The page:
It’s just data

Normalize this?

Simon Fell: What I'd like is for the aggregator to normalize the source data (as this is something it's already worked out), so that the plug-in doesn't have to cope with the wide range of rss versions, modules and extensions floating around.

If you are going to normalize, my two cents would be to do things like remove scripts, meta, embed, object tags and the like; resolve all relative links; make sure that the result is well formed, etc.

Presumably you would have to normalize onto the most descriptive and verbose possibility, which would be RSS 1.0.  All your other suggestions are good too.

Posted by Mark at

descriptive and verbose?

xhtml:body is more descriptive, yet less verbose than content:encoded.

The only changes that Simon would have to make to make this rss 1.0 would be to add an rdf:about attribute and to change the namespace for the item element.

Posted by Sam Ruby at

I'm doing this in Ideagraph - JTidy (port of HTML Tidy) makes the data well-formed XML, then an XSLT stylesheet converts other formats to RSS 1.0 (if the feed is RSS 1.0 to begin with, then obviously the XSLT isn't needed). This means I can maximise the app's support for modules.

A bonus is that I've tried the same approach to scrape non-RSS data, and it seems to work pretty well (though I've not coded this into the app yet).

xhtml:body as a standalone XML element has no meaning in the RSS 1.0 model (has it any in the RSS 2.0 spec?), so it is completely undescriptive!

Posted by Danny at

Danny, SharpReader is an example of the value of mining the content for outbound links.

The purpose of <xhtml:body> is to try to make such semantics with the reach of more tools.  See million dollar markup for related discussion.

From this perspective, it is the <content:encoded> tag that is completely undescriptive - i.e., it renders the meat of the entry as a blob.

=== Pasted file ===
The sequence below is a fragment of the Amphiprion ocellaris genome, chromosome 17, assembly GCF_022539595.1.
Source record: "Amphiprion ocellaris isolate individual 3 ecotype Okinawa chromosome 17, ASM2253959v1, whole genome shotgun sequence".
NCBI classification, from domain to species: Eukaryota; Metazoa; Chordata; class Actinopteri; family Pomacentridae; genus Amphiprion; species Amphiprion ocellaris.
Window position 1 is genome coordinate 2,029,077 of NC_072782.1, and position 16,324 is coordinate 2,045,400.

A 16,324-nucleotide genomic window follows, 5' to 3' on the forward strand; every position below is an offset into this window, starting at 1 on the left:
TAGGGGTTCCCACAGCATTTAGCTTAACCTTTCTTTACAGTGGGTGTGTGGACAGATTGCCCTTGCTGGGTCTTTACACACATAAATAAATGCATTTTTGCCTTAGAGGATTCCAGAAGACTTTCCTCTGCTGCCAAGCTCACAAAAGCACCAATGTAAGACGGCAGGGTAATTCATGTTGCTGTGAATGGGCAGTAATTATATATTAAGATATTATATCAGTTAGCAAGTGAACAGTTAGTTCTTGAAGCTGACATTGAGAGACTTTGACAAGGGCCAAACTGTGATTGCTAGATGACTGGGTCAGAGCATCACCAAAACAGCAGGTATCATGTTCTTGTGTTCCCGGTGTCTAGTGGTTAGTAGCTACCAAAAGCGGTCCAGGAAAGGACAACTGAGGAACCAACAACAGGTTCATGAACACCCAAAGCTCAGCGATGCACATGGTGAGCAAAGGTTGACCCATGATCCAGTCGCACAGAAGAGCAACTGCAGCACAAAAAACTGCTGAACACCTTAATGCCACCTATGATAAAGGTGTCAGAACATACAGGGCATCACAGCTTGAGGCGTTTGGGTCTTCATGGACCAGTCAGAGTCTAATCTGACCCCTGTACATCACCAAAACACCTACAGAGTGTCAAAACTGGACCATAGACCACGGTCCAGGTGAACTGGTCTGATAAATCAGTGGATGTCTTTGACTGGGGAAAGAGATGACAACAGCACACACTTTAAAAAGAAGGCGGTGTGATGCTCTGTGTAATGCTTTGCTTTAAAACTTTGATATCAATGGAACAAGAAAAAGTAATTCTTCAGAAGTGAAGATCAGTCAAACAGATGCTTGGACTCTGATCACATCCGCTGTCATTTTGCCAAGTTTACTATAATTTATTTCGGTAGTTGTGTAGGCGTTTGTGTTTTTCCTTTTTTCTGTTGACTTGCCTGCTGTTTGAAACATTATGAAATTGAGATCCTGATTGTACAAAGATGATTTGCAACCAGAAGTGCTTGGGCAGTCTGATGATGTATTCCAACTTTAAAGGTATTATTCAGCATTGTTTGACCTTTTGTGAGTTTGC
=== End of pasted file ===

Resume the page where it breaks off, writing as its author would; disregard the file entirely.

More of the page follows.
Given this as the goal (to more fully capture and expose the semantics of the item itself), what would be the appropriate RDF serialization for this data?

Posted by Sam Ruby at

Personally I suspect this draws the line on the content-metadata divide - if you need to get at the meat of the content, then it's probably not appropriate to mark it up within a (metadata) feed.

The RDF feed (or similar) provides explicit metadata data including the URL of the item, if you need implicit metadata, http get it.

Another angle on this might be to say that the content agent knows best - so for the xhtml namespace, let an xhtml-specific tool do the work (outbound links, wordcount, display,.. whatever). 

I've not tried SharpReader yet, thanks for the ref.

Posted by Danny at

ps. check out the first <description> element in this feed:

Posted by Danny at

That's a very fuzzy line.

In my mind, the association between my item and the other items it references is perhaps the most important piece of metadata that I can imagine.

The beauty of XML (and much of the promise of RDF) is to enable one to eliminate the need for domain specific tools.

Writing full a XHTML parser is a big endeavor.  Picking out <xhtml:a> elements from well formed XML is a considerably easier task.

Again, if you have any suggestions on how to make something akin to <xhtml:body> more RDF descriptive, I will comply.

Posted by Sam Ruby at

The Content module does cover usage of unencoded XML, but does so in an overengineered way typical of early RSS/RDF development.

The simpler and now more popular content:encoded property came later.

But there's still a glimmer of solution deep in the content module: rdf:parseType="Literal".  The key is that one is looking for a "property" to hang the XML off of.  xhtml:body isn't a "property" so much as it just "is" html.  To make it more RDF descriptive, just make up a reasonable property name and make sure it parses as not-RDF.

Maybe <content:unencoded rdf:parseType="Literal">then <xhtml:em>some</xhtml:em> html</content:unencoded>.

'unencoded' isn't a good name, but I'm not good at names.  Maybe a convention on whether the content should be enclosed in a span or div.

Posted by Ken MacLeod at


Cool, its gaining some interest. There's pushback on the use of XML, which i can understand, I was trying to stay with XML to run with something similar to what Sam is thinking about, How does this grab you ? interface IWeblog { string Name() ; Uri...

Excerpt from Simon Fell at

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